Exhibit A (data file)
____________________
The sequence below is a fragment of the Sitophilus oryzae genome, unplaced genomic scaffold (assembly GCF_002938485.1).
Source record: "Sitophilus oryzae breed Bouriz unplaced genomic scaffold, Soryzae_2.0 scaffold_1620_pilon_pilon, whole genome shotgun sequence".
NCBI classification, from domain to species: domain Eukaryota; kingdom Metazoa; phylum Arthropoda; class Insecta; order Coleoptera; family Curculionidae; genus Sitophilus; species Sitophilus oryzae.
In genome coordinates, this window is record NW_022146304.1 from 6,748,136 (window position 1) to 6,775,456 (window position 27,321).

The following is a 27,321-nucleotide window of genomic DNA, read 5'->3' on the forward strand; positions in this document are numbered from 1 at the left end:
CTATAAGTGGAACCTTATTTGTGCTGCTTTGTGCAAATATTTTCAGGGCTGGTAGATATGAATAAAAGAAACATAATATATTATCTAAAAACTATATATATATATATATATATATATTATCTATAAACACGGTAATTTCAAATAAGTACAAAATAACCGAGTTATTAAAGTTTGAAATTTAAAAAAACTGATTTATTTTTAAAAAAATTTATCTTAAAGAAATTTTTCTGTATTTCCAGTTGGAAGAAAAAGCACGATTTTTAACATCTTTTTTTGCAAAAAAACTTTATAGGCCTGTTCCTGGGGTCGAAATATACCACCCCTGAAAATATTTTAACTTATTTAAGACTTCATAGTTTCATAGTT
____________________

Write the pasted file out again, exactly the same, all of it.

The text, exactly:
The sequence below is a fragment of the Sitophilus oryzae genome, unplaced genomic scaffold (assembly GCF_002938485.1).
Source record: "Sitophilus oryzae breed Bouriz unplaced genomic scaffold, Soryzae_2.0 scaffold_1620_pilon_pilon, whole genome shotgun sequence".
NCBI classification, from domain to species: domain Eukaryota; kingdom Metazoa; phylum Arthropoda; class Insecta; order Coleoptera; family Curculionidae; genus Sitophilus; species Sitophilus oryzae.
In genome coordinates, this window is record NW_022146304.1 from 6,748,136 (window position 1) to 6,775,456 (window position 27,321).

The following is a 27,321-nucleotide window of genomic DNA, read 5'->3' on the forward strand; positions in this document are numbered from 1 at the left end:
CTATAAGTGGAACCTTATTTGTGCTGCTTTGTGCAAATATTTTCAGGGCTGGTAGATATGAATAAAAGAAACATAATATATTATCTAAAAACTATATATATATATATATATATATATTATCTATAAACACGGTAATTTCAAATAAGTACAAAATAACCGAGTTATTAAAGTTTGAAATTTAAAAAAACTGATTTATTTTTAAAAAAATTTATCTTAAAGAAATTTTTCTGTATTTCCAGTTGGAAGAAAAAGCACGATTTTTAACATCTTTTTTTGCAAAAAAACTTTATAGGCCTGTTCCTGGGGTCGAAATATACCACCCCTGAAAATATTTTAACTTATTTAAGACTTCATAGTTTCATAGTT